Red Water Rex ~ 1964 Continental Championship
Continental Open Championship 1964
Red Water Rex Is Winner of the Title
By Hal Davis
Red Water Rex by Iwan Lotton
Red Water Rex catapulted himself into the national spotlight with a spectacular triumph over a record field of eighty starters to take the coveted Continental Open Championship in the 70th brilliant renewal of this glamour stake, often called the supreme test of bird dogs. Rex, a white and liver pointer dog, is owned by E. B. Alexander and W. T. Pruitt of Jackson, Miss, and was handled by Hoyle Eaton.
In the first series, Rex perambulated purposefully in one of the better and wider races of the stake. He hung out on the end of Eaton’s whistle blasts and majored in zeal throughout. He accosted but one bevy of quail in this hurried quest but he was something to remember on that one. It was near the end of his hour that he slammed into point far ahead and was a picture to deeply etch itself into one’s memory. His tail skyward, he seemed to be reaching his head higher than his tail, and in that position he remained until sent on. There was some fuming among some of the handlers whose dogs were left out, that a dog with only one find should be called back, but these judges were not office clerks with an adding machine to total the number of contacts, but lovers of a class dog who gave a good one his deserved chance, and the good one took full advantage of the chance, and proved them right.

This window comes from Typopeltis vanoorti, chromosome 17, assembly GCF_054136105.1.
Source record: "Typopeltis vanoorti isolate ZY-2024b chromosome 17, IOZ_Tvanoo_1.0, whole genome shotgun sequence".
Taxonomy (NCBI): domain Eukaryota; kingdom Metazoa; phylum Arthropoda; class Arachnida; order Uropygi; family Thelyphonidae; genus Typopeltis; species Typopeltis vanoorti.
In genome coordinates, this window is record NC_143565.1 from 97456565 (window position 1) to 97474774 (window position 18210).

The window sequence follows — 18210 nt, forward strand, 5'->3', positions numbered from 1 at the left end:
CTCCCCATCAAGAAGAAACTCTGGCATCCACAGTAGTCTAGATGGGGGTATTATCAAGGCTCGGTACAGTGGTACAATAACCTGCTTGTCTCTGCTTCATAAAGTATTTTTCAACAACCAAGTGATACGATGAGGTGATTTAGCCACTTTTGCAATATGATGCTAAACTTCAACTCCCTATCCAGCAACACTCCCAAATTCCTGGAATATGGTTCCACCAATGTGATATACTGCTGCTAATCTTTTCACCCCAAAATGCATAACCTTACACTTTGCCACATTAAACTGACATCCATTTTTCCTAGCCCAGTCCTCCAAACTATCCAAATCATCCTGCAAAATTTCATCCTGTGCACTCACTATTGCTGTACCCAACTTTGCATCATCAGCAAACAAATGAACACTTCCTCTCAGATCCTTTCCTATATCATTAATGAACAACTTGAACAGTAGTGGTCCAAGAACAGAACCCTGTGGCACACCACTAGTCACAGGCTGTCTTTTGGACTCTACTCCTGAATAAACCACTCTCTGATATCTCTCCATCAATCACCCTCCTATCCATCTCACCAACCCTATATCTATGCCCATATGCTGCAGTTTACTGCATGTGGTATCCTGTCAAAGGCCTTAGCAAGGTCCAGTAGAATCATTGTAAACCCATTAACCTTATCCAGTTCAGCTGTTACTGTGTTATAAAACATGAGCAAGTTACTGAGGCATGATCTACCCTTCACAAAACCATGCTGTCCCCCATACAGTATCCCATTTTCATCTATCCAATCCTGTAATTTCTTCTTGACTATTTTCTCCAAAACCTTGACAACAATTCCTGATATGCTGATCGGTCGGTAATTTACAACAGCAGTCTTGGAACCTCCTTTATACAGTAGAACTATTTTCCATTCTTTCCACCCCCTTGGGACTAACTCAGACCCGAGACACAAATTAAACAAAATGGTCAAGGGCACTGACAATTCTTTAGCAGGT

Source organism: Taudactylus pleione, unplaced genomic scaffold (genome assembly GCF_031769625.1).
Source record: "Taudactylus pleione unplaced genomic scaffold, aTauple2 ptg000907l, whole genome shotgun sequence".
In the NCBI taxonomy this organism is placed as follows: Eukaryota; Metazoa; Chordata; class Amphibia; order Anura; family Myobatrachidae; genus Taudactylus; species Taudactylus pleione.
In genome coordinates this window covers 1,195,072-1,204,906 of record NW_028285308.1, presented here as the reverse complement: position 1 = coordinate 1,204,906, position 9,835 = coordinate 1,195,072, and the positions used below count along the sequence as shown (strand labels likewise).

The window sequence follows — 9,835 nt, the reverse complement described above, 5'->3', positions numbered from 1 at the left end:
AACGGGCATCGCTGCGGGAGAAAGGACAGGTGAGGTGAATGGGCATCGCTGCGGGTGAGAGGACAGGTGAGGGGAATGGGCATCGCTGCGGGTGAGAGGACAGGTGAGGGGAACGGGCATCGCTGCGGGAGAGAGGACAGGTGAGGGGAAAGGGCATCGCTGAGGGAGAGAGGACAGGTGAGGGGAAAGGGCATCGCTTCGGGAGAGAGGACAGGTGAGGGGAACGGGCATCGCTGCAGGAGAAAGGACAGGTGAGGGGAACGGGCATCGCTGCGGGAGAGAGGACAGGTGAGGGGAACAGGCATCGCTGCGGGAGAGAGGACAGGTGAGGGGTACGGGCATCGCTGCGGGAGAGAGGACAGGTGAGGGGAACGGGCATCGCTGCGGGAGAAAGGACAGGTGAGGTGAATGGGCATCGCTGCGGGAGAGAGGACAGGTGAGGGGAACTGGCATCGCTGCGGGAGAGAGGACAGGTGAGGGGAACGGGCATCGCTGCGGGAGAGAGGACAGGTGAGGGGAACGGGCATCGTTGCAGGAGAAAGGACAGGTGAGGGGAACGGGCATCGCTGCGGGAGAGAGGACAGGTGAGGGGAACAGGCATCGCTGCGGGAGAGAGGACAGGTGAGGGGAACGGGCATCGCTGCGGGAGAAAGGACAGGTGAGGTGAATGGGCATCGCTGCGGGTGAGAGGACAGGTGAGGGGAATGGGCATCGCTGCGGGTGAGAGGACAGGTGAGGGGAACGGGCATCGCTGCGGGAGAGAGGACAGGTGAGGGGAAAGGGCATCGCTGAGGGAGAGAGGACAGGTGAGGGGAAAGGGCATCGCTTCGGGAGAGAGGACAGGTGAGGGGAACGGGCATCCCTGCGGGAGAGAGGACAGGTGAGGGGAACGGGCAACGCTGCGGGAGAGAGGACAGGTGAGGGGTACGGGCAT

On Monday afternoon, January 25, of the second week of the trial came a first-year all-age dog in a hurry, as it came about, in an excited hurry, to join these other greats in the inner sanctorum. He was Red Water Rex, who has been on the fringe of greatness since his puppy form, but who arrived here with a big splash. Scoring eleven finds, most of them brilliantly executed, at a time when noted dogs were finding bird locations almost impossible, this stellar performer arrogantly raced onto the scene and gave one of the most brilliant manifestations of bird dog class. It was a grand opera performance and received the plaudits of all who saw it, and put his name on every tongue.
This was no mediocre dog. Everything he did, he did spectacularly, urgently. There were times when he stood barely able to restrain from charging in, it appeared, he never but once moved his feet until touched by Hoyle Eaton, and this time Eaton had shot leaves out of a tree that fell to the ground, then stopped to pick up his hat when nearly to the dog, that Rex took half a step toward his friend to meet him before being taken by the collar. There were times when he yipped impatiently for Eaton to hurry up and get up the birds he knew were there.
Never did a dog point more thrillingly, with a higher head and tail. His style is the very latest 1965 edition. He went to his birds boldly, confidently, some even charged recklessly. There are those detractors who said that he walked into birds. He never did it. Only one bevy jumped before he was stopped completely still, and that one was still several feet away. We grant that he probably should have stopped before he did on the one on the hill. He was in pointing position several times, cautiously stalking the wafting body scent in the wind on a hill on what, apparently, was running birds. Never once did Eaton caution the dog. Everything he did around game, he did on his own. “I feel that he will learn better that way,” said the Boonevill, Miss., professional.